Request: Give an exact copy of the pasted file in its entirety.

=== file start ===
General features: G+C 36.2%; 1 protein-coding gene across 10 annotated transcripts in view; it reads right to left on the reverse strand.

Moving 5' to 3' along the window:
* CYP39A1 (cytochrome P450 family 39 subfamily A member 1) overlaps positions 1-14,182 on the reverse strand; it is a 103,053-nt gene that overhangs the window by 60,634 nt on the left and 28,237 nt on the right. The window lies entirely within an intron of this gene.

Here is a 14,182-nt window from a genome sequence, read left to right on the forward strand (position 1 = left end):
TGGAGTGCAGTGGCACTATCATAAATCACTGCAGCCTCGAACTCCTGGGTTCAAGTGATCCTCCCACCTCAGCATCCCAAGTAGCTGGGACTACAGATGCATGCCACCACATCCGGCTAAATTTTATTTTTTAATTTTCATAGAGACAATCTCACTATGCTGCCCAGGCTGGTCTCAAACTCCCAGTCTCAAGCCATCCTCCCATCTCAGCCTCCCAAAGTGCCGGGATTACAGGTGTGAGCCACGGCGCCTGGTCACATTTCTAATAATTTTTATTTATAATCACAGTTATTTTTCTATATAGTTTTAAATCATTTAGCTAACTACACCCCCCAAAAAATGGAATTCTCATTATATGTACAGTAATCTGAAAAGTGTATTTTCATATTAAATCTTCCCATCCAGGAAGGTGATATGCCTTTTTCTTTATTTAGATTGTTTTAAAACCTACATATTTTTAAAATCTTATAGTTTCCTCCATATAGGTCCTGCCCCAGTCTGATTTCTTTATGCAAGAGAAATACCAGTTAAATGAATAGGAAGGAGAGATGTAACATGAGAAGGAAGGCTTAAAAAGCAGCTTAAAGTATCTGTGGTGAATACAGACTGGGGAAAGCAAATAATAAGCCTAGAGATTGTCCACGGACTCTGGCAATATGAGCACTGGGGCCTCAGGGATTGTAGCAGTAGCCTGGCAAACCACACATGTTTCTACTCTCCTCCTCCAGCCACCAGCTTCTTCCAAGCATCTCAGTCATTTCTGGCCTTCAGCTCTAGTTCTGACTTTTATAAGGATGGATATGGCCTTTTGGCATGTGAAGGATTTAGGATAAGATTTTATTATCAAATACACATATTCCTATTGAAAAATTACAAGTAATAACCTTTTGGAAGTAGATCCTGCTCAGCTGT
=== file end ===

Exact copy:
General features: G+C 36.2%; 1 protein-coding gene across 10 annotated transcripts in view; it reads right to left on the reverse strand.

Moving 5' to 3' along the window:
* CYP39A1 (cytochrome P450 family 39 subfamily A member 1) overlaps positions 1-14,182 on the reverse strand; it is a 103,053-nt gene that overhangs the window by 60,634 nt on the left and 28,237 nt on the right. The window lies entirely within an intron of this gene.

Here is a 14,182-nt window from a genome sequence, read left to right on the forward strand (position 1 = left end):
TGGAGTGCAGTGGCACTATCATAAATCACTGCAGCCTCGAACTCCTGGGTTCAAGTGATCCTCCCACCTCAGCATCCCAAGTAGCTGGGACTACAGATGCATGCCACCACATCCGGCTAAATTTTATTTTTTAATTTTCATAGAGACAATCTCACTATGCTGCCCAGGCTGGTCTCAAACTCCCAGTCTCAAGCCATCCTCCCATCTCAGCCTCCCAAAGTGCCGGGATTACAGGTGTGAGCCACGGCGCCTGGTCACATTTCTAATAATTTTTATTTATAATCACAGTTATTTTTCTATATAGTTTTAAATCATTTAGCTAACTACACCCCCCAAAAAATGGAATTCTCATTATATGTACAGTAATCTGAAAAGTGTATTTTCATATTAAATCTTCCCATCCAGGAAGGTGATATGCCTTTTTCTTTATTTAGATTGTTTTAAAACCTACATATTTTTAAAATCTTATAGTTTCCTCCATATAGGTCCTGCCCCAGTCTGATTTCTTTATGCAAGAGAAATACCAGTTAAATGAATAGGAAGGAGAGATGTAACATGAGAAGGAAGGCTTAAAAAGCAGCTTAAAGTATCTGTGGTGAATACAGACTGGGGAAAGCAAATAATAAGCCTAGAGATTGTCCACGGACTCTGGCAATATGAGCACTGGGGCCTCAGGGATTGTAGCAGTAGCCTGGCAAACCACACATGTTTCTACTCTCCTCCTCCAGCCACCAGCTTCTTCCAAGCATCTCAGTCATTTCTGGCCTTCAGCTCTAGTTCTGACTTTTATAAGGATGGATATGGCCTTTTGGCATGTGAAGGATTTAGGATAAGATTTTATTATCAAATACACATATTCCTATTGAAAAATTACAAGTAATAACCTTTTGGAAGTAGATCCTGCTCAGCTGT